A Ride in a Chemical-Sniffing Van Shows How Heat Amps Up Pollution


Two vans loaded with precision instruments trundled along the streets of New York and New Jersey in the heat earlier this week, sniffing for toxic chemicals in the air.

They detected spikes in methane, a potent greenhouse gas, most likely from leaks, or from natural-gas-burning buses. They found plumes of nitrous oxide, possibly from wastewater. And all along the ride, they logged elevated levels of ozone, the main ingredient of smog, as well as cancer-causing formaldehyde — both of which form readily in hot weather.

The bottom line: The streets are dotted with pollution hot spots. And the heat makes pollution worse.

“If you want a chemical reaction to go faster, you add heat,” said Peter DeCarlo, an atmospheric air pollution researcher at Johns Hopkins University who’s leading an effort to use the vans to measure emissions along Louisiana’s petrochemicals corridor. “On hotter days, it’s the same idea,” he said.

Air pollution surges when temperatures rise, adding to the harms wrought by global warming. It’s one reason cities and counties across the Eastern United States hit by a heat wave this week have been issuing air pollution alerts.

The past three days, New York City has warned that ozone in the city is at levels “unhealthy for sensitive groups.” Detroit and Chicago have also issued air quality alerts this week. Drivers in Ohio, Michigan, Kentucky and Indiana have been urged to avoid refueling before 8 p.m., and to car pool or refrain from driving as much as possible, to cut down on fumes.

The bad air has to do with atmospheric chemistry, Prof. DeCarlo said, while his van navigated the South Bronx, East Harlem and Midtown with two New York Times journalists along for the ride. Pollution from burning fossil fuels reacts with heat and sunlight, forming ground-level ozone. Higher temperatures turbocharge that process.

Formaldehyde emissions, which can come from sources as diverse as wildfires and household products, also rise with higher temperatures. “The same chemistry that generates high levels of ozone also produces additional hazardous air pollutants, such as formaldehyde,” Prof. DeCarlo said.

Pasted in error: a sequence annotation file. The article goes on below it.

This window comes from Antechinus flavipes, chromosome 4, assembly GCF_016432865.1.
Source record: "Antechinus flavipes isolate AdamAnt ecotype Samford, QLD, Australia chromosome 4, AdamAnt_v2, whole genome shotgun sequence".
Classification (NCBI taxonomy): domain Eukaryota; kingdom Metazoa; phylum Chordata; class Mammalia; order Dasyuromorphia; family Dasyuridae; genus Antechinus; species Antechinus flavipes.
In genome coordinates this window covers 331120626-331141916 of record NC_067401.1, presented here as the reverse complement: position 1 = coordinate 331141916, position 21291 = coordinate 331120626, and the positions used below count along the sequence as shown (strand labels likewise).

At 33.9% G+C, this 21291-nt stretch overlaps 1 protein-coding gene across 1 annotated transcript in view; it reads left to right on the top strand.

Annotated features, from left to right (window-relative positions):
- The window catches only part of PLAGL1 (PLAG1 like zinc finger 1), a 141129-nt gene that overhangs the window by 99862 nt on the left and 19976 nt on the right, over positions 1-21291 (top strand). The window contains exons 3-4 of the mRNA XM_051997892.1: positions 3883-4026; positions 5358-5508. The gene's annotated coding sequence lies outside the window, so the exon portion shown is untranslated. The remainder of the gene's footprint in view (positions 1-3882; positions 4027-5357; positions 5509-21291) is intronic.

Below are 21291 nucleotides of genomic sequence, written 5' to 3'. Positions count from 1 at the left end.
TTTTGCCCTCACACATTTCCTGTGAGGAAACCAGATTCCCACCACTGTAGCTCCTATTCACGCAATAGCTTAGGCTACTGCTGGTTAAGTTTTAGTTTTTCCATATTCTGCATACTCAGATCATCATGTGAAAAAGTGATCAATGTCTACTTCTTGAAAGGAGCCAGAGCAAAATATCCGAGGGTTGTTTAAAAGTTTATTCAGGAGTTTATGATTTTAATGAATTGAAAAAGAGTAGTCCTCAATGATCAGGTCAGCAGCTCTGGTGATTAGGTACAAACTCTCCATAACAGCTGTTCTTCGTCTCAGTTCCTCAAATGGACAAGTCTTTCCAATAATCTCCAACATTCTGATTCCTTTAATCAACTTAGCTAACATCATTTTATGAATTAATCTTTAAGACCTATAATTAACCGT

Local hot spots can sometimes be seen. For instance, on some blocks in Manhattan, formaldehyde levels were double the surrounding areas, possibly from particularly dirty combustion caused by faulty equipment nearby.

The heat-pollution nexus is a growing concern worldwide. Health harms from extreme heat aren’t the only outcome of record-breaking temperatures. Air pollution also spikes when the temperatures rise, the World Meteorological Organization said in a report last year.

“Climate change and air quality cannot be treated separately,” Petteri Taalas, the weather organization’s secretary-general, said at the time. “They go hand in hand and must be tackled together to break this vicious cycle.”

Breathing elevated levels of formaldehyde and ozone has been linked to problems like respiratory irritation and inflammation, reduced lung function, and difficulties preventing and controlling asthma attacks. Exposure is particularly concerning in people with lung diseases like asthma or chronic bronchitis, said Keeve Nachman, an environmental-health and risk-assessment researcher at Johns Hopkins and a co-lead on the mobile monitoring effort.

By coincidence this week, as New York was getting struck by the heat wave, the research team had its pollution-sniffing vans in the city to demonstrate their technology.

Prof. Nachman said that while formaldehyde was carcinogenic to humans, cancers would be expected primarily from longer-term exposures, not from temporary increases.

It’s also important to recognize that chemical exposures don’t happen one at a time, and that we’re constantly exposed to groups of chemicals that may act together to harm our health, he said. “Hot days can create situations where people are breathing many harmful chemicals at the same time,” Prof. Nachman said. “Formaldehyde and ozone are perfect examples.”

One of the vans is set to return to Louisiana later this year to measure for as many as 45 pollutants from its petrochemicals industry, part of a project funded by Bloomberg Philanthropies’s Beyond Petrochemicals Campaign. In an initial peer-reviewed study published this month, the researchers found far higher emissions of ethylene oxide, a carcinogenic gas used in plastic production, than previously known.

Researchers piloting the van, a high-tech lab-on-wheels built by the environmental measurement tech company Aerodyne, can see pollution levels in real time, and even follow plumes to try to determine their source. “It’s a bit like a video game,” Prof. DeCarlo said. “And we’re able to measure everything all at once.”

Blacki Migliozzi contributed reporting.



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